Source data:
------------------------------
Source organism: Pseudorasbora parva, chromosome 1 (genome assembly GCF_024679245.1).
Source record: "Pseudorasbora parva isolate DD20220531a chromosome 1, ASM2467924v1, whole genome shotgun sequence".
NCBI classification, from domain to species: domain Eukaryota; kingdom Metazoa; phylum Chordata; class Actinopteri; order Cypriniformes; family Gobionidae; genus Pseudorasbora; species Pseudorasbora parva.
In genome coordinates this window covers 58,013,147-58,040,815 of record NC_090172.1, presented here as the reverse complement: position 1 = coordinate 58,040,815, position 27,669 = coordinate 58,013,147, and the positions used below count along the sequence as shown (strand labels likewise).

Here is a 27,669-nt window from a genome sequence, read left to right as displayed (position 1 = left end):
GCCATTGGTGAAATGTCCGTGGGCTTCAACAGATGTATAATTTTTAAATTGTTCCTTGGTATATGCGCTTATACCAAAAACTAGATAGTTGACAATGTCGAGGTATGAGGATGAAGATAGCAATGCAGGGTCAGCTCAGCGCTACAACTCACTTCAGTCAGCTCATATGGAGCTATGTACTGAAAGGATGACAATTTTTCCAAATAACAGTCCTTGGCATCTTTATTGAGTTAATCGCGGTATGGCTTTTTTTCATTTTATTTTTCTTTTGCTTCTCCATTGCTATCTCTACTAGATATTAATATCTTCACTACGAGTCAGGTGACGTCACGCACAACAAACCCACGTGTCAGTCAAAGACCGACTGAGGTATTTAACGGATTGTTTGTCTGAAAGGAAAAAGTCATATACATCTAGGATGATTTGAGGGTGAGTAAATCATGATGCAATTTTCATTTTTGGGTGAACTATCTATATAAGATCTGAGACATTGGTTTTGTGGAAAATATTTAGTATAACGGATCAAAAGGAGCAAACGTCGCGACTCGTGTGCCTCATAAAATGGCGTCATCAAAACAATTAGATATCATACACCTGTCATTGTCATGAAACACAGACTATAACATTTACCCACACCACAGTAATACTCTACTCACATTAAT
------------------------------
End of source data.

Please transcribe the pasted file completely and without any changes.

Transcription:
Source organism: Pseudorasbora parva, chromosome 1 (genome assembly GCF_024679245.1).
Source record: "Pseudorasbora parva isolate DD20220531a chromosome 1, ASM2467924v1, whole genome shotgun sequence".
NCBI classification, from domain to species: domain Eukaryota; kingdom Metazoa; phylum Chordata; class Actinopteri; order Cypriniformes; family Gobionidae; genus Pseudorasbora; species Pseudorasbora parva.
In genome coordinates this window covers 58,013,147-58,040,815 of record NC_090172.1, presented here as the reverse complement: position 1 = coordinate 58,040,815, position 27,669 = coordinate 58,013,147, and the positions used below count along the sequence as shown (strand labels likewise).

Here is a 27,669-nt window from a genome sequence, read left to right as displayed (position 1 = left end):
GCCATTGGTGAAATGTCCGTGGGCTTCAACAGATGTATAATTTTTAAATTGTTCCTTGGTATATGCGCTTATACCAAAAACTAGATAGTTGACAATGTCGAGGTATGAGGATGAAGATAGCAATGCAGGGTCAGCTCAGCGCTACAACTCACTTCAGTCAGCTCATATGGAGCTATGTACTGAAAGGATGACAATTTTTCCAAATAACAGTCCTTGGCATCTTTATTGAGTTAATCGCGGTATGGCTTTTTTTCATTTTATTTTTCTTTTGCTTCTCCATTGCTATCTCTACTAGATATTAATATCTTCACTACGAGTCAGGTGACGTCACGCACAACAAACCCACGTGTCAGTCAAAGACCGACTGAGGTATTTAACGGATTGTTTGTCTGAAAGGAAAAAGTCATATACATCTAGGATGATTTGAGGGTGAGTAAATCATGATGCAATTTTCATTTTTGGGTGAACTATCTATATAAGATCTGAGACATTGGTTTTGTGGAAAATATTTAGTATAACGGATCAAAAGGAGCAAACGTCGCGACTCGTGTGCCTCATAAAATGGCGTCATCAAAACAATTAGATATCATACACCTGTCATTGTCATGAAACACAGACTATAACATTTACCCACACCACAGTAATACTCTACTCACATTAAT